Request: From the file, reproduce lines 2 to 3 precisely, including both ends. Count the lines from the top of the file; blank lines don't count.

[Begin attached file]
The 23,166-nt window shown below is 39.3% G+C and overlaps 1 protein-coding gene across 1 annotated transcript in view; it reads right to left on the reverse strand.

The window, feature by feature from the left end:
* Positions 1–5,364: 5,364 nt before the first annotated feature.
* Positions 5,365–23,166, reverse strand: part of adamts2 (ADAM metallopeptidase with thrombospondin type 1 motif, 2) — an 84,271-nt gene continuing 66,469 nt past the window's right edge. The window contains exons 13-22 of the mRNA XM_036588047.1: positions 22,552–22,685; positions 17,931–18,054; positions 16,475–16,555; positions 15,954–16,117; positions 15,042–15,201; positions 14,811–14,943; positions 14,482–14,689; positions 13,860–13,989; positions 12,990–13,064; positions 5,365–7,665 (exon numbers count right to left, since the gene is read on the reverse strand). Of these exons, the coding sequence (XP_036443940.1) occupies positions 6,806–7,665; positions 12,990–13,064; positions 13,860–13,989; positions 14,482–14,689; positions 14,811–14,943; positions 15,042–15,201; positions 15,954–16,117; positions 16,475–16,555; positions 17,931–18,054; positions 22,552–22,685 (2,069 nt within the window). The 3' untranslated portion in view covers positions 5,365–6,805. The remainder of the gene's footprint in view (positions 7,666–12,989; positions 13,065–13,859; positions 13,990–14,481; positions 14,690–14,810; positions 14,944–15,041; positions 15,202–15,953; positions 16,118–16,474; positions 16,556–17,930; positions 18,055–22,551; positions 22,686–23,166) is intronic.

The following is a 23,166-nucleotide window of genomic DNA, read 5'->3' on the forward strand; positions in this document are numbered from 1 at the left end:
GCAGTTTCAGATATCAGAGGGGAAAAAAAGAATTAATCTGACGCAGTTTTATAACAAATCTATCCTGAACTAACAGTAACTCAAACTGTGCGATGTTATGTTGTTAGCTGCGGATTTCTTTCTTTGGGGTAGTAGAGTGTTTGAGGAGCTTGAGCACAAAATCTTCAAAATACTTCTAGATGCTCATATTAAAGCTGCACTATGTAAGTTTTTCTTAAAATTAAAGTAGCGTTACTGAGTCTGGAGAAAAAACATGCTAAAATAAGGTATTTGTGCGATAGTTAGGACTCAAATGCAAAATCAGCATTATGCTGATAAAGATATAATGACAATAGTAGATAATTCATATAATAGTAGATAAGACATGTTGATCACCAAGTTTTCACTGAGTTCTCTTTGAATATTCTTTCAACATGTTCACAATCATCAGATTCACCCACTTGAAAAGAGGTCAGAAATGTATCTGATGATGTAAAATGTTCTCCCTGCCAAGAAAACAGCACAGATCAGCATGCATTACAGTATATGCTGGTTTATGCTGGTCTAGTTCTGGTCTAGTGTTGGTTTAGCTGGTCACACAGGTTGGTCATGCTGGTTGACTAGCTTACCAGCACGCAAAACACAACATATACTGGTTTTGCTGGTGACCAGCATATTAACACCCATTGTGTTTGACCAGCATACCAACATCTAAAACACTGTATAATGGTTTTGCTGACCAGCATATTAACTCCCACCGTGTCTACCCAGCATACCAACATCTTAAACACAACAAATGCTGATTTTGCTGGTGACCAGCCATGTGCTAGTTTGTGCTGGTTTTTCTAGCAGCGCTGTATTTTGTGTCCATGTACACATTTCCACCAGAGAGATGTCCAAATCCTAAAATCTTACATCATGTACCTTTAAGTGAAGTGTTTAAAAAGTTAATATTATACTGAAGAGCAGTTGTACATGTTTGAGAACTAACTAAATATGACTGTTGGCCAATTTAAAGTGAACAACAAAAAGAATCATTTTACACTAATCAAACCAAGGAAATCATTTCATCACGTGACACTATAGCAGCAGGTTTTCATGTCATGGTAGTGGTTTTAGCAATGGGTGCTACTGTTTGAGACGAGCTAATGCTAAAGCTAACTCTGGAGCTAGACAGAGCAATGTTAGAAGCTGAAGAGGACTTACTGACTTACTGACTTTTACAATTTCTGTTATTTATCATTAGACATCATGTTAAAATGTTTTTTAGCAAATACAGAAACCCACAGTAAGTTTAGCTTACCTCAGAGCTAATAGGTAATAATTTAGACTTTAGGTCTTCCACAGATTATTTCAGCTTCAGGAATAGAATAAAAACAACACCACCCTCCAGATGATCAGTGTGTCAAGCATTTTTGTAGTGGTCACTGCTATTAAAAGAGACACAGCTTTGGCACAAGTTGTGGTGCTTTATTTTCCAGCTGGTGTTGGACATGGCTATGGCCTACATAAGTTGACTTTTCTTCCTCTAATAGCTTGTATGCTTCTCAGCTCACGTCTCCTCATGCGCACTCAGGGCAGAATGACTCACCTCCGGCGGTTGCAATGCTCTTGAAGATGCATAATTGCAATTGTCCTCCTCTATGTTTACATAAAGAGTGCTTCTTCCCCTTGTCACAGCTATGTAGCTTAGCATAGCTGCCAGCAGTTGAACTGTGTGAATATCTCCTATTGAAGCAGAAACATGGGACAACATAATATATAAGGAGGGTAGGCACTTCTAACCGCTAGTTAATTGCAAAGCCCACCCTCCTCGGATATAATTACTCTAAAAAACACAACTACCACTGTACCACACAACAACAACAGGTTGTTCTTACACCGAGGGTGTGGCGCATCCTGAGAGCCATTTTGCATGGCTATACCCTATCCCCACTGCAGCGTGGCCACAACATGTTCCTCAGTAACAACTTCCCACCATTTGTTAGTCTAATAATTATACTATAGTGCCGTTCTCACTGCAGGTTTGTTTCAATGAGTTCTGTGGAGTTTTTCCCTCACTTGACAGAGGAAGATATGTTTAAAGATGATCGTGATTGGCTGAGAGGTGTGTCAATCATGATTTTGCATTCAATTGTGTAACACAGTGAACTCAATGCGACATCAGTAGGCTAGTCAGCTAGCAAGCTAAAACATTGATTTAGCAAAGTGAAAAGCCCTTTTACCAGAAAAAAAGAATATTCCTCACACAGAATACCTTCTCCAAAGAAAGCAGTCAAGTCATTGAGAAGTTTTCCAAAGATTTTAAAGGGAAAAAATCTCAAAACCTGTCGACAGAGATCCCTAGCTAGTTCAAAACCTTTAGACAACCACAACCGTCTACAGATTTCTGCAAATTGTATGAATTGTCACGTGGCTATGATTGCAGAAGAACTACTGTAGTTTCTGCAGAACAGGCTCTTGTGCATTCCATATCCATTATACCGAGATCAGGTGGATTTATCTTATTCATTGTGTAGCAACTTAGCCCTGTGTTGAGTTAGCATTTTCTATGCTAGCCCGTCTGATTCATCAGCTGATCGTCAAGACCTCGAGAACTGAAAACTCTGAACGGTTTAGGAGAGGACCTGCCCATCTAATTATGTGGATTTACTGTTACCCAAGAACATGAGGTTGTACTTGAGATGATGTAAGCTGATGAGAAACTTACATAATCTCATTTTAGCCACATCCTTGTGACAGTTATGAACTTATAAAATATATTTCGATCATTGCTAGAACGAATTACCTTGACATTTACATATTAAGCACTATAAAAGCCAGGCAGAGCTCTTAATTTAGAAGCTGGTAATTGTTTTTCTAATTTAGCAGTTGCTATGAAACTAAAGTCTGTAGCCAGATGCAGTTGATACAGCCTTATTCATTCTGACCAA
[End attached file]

The window, feature by feature from the left end:
* Positions 1–5,364: 5,364 nt before the first annotated feature.